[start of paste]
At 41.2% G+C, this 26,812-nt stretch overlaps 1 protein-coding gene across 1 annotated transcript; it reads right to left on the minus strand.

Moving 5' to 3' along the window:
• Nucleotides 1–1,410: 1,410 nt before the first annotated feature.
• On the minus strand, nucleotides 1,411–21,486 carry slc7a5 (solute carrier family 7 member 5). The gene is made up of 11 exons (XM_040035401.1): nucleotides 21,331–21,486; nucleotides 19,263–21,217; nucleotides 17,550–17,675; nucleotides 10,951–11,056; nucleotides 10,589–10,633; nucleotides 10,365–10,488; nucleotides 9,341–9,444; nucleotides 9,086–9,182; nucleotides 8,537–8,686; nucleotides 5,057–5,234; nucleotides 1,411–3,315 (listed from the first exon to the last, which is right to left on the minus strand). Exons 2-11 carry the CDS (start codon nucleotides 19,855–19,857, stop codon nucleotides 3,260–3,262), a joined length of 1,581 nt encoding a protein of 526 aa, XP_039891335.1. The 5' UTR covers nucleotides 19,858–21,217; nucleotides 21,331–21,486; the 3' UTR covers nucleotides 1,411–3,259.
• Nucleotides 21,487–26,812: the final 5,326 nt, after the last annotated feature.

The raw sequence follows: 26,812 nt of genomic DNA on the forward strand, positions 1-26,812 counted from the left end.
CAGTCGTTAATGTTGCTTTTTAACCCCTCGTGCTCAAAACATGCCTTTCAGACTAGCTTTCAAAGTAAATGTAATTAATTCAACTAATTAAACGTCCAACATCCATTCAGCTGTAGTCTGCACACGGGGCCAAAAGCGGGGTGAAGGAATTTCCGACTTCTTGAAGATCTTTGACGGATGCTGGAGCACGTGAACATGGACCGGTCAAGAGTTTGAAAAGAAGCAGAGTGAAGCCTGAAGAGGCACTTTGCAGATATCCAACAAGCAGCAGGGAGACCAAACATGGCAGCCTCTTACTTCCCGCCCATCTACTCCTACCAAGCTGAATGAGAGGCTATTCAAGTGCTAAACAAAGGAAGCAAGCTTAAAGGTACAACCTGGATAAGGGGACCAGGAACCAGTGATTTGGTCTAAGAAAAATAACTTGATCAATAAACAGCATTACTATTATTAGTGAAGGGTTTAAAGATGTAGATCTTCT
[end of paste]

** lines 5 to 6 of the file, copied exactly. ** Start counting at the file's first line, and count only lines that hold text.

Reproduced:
• Nucleotides 21,487–26,812: the final 5,326 nt, after the last annotated feature.

The raw sequence follows: 26,812 nt of genomic DNA on the forward strand, positions 1-26,812 counted from the left end.